Loco Moco: Hawaii’s Ultimate Comfort Food

Albert Poon
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Loco Moco from Mahalo in San Francisco.

Loco mocos are the food of the people. Important things to know: They are most likely consumed from a three-section disposable plate, though artisanal, upscale versions have been known to exist. Loco mocos are designed to satisfy in a uniquely Hawaiian style—meaning filling satisfaction first. Health...well, you can surf the calories off afterwards.

Loco moco from Namu Stonepot in San Francisco.

Every Loco Moco starts with a generous foundation of rice. Don’t worry about carbs. If you’re going to truly enjoy a loco moco, you’re gonna get scoops—multiple—of rice.

Second, pick your meat. The classic is a hamburger patty, but loco mocos have been known to feature Spam, prime rib or Hawaiian Teri chicken or beef.

Next, generous pours of brown gravy—enough gravy so the diner never has to worry about a bite of meat or rice that isn’t fully wet.

Finally, it’s topped with fried eggs. Traditionally it’s eggs sunny side up or over easy. You will need a runny yolk to get the loco moco to work properly.

Also, one of those smaller plate sections will need something. That something is most often macaroni salad. (You may be starting to notice that loco moco won’t ever be confused with healthy food.) Sometimes it’s potato salad. On rare occasions, someone will throw a tiny mixed salad in that section. Rarely.

Ohana Hawaiian BBQ's loco moco in East Bay.

Now you’re ready. Puncture the egg yolk, push your fork through the egg, gravy, meat, and rice, letting the gravy and yolk soak it all. Eat that all at once. There. Welcome to true Hawaiian satisfaction.

Loco Mocos, once exclusive to the local diners, drive-ins and lunch trucks of Hawaii, have made the leap to the mainland. (If you’re reading this in Hawaii, howzit!) Loco mocos and Hawaiian plate lunches are available up and down the West Coast and are well represented in the Bay.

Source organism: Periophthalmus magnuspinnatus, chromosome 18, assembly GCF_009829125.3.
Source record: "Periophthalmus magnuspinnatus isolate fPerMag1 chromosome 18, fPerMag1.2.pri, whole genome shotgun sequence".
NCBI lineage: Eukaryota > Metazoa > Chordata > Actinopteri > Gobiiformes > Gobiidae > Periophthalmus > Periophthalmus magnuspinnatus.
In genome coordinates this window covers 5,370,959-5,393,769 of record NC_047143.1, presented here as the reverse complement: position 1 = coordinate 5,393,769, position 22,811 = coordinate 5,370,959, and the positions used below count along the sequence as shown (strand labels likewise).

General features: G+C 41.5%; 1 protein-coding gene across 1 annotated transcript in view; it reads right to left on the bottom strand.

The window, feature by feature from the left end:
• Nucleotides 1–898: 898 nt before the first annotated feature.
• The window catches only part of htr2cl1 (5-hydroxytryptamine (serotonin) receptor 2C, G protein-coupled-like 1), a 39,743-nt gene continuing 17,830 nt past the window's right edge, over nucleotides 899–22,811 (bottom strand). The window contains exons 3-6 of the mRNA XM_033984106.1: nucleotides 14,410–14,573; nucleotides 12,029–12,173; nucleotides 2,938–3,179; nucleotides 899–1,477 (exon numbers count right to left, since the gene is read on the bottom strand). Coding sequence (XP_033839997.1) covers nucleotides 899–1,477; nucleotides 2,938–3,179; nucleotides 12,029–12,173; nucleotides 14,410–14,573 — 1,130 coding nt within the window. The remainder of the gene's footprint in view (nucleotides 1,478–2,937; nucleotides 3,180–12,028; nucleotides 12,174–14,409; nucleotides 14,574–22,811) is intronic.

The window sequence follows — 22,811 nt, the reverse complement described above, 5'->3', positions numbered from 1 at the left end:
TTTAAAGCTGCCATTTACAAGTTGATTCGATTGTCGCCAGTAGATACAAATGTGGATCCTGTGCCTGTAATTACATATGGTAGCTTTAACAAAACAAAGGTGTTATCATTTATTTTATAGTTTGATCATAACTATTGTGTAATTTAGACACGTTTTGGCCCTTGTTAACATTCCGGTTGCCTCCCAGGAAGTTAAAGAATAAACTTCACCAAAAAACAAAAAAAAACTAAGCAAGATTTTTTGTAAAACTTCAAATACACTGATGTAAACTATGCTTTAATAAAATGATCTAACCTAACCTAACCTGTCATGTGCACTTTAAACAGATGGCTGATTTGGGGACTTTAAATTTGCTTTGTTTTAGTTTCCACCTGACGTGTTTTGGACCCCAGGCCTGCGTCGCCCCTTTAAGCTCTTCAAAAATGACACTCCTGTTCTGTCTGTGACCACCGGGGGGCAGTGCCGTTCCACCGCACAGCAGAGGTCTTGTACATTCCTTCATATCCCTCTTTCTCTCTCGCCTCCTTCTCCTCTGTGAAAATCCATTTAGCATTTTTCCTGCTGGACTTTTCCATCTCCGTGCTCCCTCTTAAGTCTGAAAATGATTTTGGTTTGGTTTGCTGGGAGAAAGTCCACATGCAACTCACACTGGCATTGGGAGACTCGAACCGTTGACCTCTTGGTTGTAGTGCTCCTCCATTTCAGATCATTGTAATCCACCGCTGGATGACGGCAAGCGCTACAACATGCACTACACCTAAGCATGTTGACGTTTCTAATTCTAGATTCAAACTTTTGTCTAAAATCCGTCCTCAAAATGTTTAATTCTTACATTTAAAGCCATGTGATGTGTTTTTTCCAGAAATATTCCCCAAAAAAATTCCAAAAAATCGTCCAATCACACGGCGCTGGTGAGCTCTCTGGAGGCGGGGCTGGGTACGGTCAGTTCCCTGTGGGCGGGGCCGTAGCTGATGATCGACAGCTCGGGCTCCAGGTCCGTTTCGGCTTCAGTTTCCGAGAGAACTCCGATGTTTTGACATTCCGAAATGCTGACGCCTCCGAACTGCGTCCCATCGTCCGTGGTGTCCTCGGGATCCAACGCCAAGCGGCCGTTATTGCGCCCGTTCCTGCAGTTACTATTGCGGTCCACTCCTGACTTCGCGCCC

Loco moco from Mahalo Hawaii BBQ & Chinese Food in the South Bay.

In San Francisco, check out:

  • Namu Stonepot (Panhandle, SF, shown above):This is one of those artisanal, upscale versions. But loco moco don’t mind. It’s good high-brow or low-brow!
  • Sally’s Restaurant (Potrero Hill, SF): A longtime breakfast and brunch restaurant at the northern foot of Potrero that serves Loco Moco along with classic breakfast plates.
  • Mahalo (Inner Sunset, SF): The Inner Sunset’s Hawaiian spot. You can order Hawaiian-style breakfasts as well as cans of POG (that’d be passionfruit, orange, and guava juice). 
  • Aloha BBQ (Excelsior, SF): Based in the Outer Mission, this spot features a full selection of Hawaiian canned drinks.
  • Westlake Coffee Shop (Daly City): Here, loco moco is blended into a menu of more traditional breakfast options.
  • Hawaiian Drive Inn (Daly City): A Hawaiian plate lunch chain founded in San Francisco in 1997.

In East Bay, check out:

  • Ohana Hawaiian BBQ (Alameda): For a full selection of plate lunch options and Hawaiian Sun cans.
  • iLava Hawaiian BBQ (Fremont, Oakland): A Fruitvale plate lunch favorite that also operates a food trailer for food truck festivals and mobile pop-ups.
  • Honolulu BBQ (Alameda): Based in Alameda, This spot offers not just loco moco, but saimin too!

In South Bay, check out:

  • Mahalo Hawaii BBQ & Chinese Food (Blossom Valley, San Jose): This South San Jose restaurant primarily has  Hawaiian-style plate lunches and saimin.
  • L&L Hawaiian BBQ (Santa Clara): A popular chain with franchised locations in the islands and now the mainland.

In the Peninsula, check out:

  • L&L Hawaiian Barbecue (Central Business District, San Mateo): The San Mateo location of this Hawaiian chain has Loco Mocos in mini and regular sizes.
  • Hawi Hawaiian BBQ (South San Francisco): This downtown South City restaurant lets you customize your egg. The classic is over easy, but you should have it the way you want.
  • Hula Hoops (South San Francisco): This full service Hawaiian restaurant and bar features a full range of mocos including the traditional hamburger patties, Kalua Pork, Fried Chicken, Spam and Steak. You can even have patties, kalua, and fried chicken in a combo if you can't decide!
  • Westlake Coffee Shop (Daly City): This Daly City breakfast and brunch spot specializes in American style breakfast dishes. Of course, the Loco Moco should be considered the king of American breakfast dishes, so it fits.
  • Phil’s Kitchen (Downtown Menlo Park): This Chinese/Hawaiian cafeteria offers a Loco Moco Special Combo which lets you choose the traditional rice and mac salad side or substitute both for super green veggies. But, if you're gonna have a loco moco...

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